The Ralph Mark Gilbert Civil Rights Museum is another landmark along Savannah’s Black heritage trail. Named for Ralph Mark Gilbert, the father of the local civil rights movement and pastor of the First African Baptist Church from 1939 until his death in 1956, the museum houses Savannah’s civil rights documentation and exhibits from 1950s and 1960s. One of the museum’s life-like exhibits depicts the first sit-ins, which occurred on March 16, 1960, when members of the NAACP Youth Council sat at lunch counters throughout Savannah to protest the practice of refusing to serve African-Americans. In addition to such life-like exhibits, the museum features a theater where visitors can watch a video documenting mass-meetings, voter registration drives, boycotts, sit-ins, kneel-ins (integration of the churches) and wade-ins (integration of the public beaches) by African-Americans in their struggle to achieve legal and social equality.
Another must-see is the King-Tisdell Cottage, a Black heritage museum named for its African-American owners, Eugene and Sarah King and Robert Tisdell and which stands in the last predominantly Black neighborhood in Savannah’s Historic District. Here you will find craftwork, utensils and other items, as well as documents that portray the lives of Low Country Blacks of the 19th century. One of the most enchanting pieces in the cottage is a beautiful quilt that was stitched in the antebellum days. The quilt is covered with folk art and colorful embroidery that is said to have been a secret map for slaves on the Underground Railroad.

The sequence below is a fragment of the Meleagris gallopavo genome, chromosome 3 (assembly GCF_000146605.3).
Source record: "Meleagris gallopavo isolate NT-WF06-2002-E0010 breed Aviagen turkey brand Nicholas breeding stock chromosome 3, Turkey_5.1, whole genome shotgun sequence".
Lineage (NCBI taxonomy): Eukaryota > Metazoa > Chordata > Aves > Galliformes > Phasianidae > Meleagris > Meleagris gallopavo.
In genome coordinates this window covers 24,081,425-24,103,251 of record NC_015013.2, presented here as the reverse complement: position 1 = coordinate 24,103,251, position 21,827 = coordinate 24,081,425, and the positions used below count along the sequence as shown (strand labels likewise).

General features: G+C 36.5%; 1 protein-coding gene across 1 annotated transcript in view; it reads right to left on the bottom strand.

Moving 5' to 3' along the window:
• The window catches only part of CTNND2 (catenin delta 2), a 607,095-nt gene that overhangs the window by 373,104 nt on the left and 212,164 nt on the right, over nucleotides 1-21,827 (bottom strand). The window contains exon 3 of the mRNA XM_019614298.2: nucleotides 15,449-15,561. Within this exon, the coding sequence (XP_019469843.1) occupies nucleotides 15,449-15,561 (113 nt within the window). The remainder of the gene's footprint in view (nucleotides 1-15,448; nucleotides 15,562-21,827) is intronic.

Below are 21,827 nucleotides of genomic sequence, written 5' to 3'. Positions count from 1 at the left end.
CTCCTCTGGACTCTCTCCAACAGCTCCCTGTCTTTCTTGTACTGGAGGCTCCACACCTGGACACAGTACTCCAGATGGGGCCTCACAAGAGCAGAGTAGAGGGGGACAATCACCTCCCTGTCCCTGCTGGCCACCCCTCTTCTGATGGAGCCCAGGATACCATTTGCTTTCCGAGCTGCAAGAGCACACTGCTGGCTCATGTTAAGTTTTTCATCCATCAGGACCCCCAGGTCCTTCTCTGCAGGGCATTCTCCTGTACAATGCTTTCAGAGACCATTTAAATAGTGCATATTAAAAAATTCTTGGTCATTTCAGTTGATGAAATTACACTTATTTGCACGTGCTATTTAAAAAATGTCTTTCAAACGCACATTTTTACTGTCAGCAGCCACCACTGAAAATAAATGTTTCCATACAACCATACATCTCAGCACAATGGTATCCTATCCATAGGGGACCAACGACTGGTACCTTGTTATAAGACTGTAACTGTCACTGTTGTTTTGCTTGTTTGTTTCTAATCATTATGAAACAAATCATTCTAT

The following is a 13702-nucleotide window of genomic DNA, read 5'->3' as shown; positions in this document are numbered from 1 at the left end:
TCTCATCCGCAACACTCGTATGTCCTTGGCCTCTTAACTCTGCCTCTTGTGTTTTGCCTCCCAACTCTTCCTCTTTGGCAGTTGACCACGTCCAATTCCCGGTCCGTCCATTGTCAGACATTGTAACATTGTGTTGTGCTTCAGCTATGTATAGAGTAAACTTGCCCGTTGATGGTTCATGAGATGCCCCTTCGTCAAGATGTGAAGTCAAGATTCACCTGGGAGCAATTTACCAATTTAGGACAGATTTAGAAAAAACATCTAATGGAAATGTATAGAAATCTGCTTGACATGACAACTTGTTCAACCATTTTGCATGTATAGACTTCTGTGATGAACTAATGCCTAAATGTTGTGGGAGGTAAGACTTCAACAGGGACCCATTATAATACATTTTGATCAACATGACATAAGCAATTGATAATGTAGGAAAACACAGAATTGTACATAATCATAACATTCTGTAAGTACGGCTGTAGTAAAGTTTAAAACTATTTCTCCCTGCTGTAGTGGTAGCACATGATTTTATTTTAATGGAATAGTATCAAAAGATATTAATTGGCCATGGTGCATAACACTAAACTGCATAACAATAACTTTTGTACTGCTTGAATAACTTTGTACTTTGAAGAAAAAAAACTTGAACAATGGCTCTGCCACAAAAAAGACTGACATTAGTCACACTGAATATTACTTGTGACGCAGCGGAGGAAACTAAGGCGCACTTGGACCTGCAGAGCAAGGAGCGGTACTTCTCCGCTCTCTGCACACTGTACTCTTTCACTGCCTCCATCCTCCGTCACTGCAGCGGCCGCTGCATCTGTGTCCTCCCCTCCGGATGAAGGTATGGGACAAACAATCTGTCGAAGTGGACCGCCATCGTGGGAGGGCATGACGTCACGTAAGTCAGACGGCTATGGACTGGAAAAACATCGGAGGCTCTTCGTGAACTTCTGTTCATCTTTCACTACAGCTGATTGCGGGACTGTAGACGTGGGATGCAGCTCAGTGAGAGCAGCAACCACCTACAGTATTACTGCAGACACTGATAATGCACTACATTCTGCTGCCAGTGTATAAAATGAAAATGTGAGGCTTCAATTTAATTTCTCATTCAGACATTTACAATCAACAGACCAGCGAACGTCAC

Don’t leave Savannah without stopping at the Laurel Grove Cemetery, which was established in 1853 when four acres were set aside for African-American burials. In 1857, an additional 11 acres were reserved and in 1859 the city council increased the size of Laurel Grove South to 30 acres and a caretaker’s house was built. An earlier cemetery, labeled “Negro Burial Ground” on the map of 1818 and situated well beyond the southern edge of the city, reflected the African tradition of placing objects on the graves of the deceased that they had used during their lifetime. Today, the Laurel Grove South Cemetery, with its vaults and tombstones in the European manner, reflects the waning of traditional African burial customs, though some of it can still be observed. Many slaves are buried in Laurel Grove Cemetery and some bodies from the early Negro Burial Ground have been reburied here.
To make your culture heritage visit complete, plan to stay at 1002 Drayton Street in the city’s historic district. Here you will find a vacation rental property that is an excellent alternative to a bed and breakfast, hotel or even an extended-stay suite. Located within walking distance to most of Savannah’s tourist sites, the property is only a minute’s walk to the nearest trolley stop and the popular 11-Ten Restaurant. Amenities include flat screen cable TV, wireless Internet service, washer/dryer, dishwasher and off-street parking. Erected in 1889, the building has apartments on the upper and lower floors that overlook Forsyth Park. With opulent interior design, the units comprise a living room, two large bedrooms, two full bathrooms and a kitchen that leads to a Zen Garden where you can enjoy an outdoor barbeque or a glass of wine. During your stay there, consider indulging in an invigorating massage offered by the property, or have a personal chef come in to prepare your meals so that you can relax and enjoy the richness of Savannah!